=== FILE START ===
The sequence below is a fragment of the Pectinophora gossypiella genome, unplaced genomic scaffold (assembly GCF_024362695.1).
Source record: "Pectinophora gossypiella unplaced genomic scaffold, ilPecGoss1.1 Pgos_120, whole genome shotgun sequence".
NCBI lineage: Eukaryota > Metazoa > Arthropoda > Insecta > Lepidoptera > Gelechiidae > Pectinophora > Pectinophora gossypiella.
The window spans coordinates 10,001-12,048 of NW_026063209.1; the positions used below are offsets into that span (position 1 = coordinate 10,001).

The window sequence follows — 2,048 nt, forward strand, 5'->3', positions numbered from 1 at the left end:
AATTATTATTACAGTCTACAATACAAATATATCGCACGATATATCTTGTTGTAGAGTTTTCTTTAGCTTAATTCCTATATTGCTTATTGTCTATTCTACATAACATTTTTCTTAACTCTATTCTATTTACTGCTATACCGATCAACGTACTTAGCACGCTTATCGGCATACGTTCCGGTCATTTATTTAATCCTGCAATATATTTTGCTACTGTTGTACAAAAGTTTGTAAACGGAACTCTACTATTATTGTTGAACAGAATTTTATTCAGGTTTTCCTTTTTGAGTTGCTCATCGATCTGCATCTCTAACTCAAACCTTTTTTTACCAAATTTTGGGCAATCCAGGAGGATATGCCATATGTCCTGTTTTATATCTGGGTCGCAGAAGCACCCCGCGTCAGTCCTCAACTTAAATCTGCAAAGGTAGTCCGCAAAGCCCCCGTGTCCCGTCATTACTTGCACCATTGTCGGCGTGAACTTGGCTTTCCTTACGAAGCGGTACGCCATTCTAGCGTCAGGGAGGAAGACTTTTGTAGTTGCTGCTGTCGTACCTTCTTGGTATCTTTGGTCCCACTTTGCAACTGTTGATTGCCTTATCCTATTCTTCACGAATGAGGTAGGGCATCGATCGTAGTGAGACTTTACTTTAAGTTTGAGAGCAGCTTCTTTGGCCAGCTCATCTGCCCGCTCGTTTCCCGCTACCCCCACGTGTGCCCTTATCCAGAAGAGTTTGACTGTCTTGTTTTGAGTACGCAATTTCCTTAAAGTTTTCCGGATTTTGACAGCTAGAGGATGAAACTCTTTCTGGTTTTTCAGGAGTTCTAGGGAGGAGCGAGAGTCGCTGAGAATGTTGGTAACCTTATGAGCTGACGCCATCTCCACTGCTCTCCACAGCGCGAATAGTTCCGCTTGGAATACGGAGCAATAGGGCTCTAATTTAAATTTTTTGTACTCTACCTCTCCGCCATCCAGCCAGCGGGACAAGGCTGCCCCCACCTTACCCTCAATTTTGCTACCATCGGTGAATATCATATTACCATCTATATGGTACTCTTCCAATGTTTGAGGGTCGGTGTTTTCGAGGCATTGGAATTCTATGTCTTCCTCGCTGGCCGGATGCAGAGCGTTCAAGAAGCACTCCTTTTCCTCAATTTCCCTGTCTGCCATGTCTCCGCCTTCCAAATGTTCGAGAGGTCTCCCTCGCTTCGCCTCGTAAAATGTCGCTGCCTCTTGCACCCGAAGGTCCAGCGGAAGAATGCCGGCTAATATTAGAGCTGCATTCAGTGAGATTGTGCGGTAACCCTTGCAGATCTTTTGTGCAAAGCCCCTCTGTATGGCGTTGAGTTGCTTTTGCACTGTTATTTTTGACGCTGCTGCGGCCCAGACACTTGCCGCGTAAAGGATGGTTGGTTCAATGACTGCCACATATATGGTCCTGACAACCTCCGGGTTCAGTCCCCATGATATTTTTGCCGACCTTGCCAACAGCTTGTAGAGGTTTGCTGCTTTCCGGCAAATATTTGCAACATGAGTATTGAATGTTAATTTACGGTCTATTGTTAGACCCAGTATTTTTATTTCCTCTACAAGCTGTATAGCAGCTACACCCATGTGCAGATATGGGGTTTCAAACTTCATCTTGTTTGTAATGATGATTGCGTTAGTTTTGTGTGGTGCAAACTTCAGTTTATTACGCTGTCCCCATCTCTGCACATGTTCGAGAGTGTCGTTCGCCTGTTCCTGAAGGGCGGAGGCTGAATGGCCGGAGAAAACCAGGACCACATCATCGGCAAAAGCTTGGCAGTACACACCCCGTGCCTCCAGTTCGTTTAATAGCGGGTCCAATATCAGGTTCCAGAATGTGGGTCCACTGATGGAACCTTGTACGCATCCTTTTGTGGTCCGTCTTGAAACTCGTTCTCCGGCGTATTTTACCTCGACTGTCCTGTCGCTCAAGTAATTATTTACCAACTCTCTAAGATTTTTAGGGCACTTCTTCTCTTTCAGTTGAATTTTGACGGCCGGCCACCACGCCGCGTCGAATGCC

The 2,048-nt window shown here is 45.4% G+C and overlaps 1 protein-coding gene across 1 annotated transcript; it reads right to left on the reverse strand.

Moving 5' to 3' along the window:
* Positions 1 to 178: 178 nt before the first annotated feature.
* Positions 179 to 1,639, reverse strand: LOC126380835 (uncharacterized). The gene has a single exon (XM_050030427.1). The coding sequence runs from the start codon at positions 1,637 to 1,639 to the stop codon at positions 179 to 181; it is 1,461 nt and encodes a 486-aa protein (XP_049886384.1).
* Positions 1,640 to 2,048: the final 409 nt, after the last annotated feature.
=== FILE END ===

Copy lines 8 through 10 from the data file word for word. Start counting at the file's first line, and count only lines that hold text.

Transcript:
Moving 5' to 3' along the window:
* Positions 1 to 178: 178 nt before the first annotated feature.
* Positions 179 to 1,639, reverse strand: LOC126380835 (uncharacterized). The gene has a single exon (XM_050030427.1). The coding sequence runs from the start codon at positions 1,637 to 1,639 to the stop codon at positions 179 to 181; it is 1,461 nt and encodes a 486-aa protein (XP_049886384.1).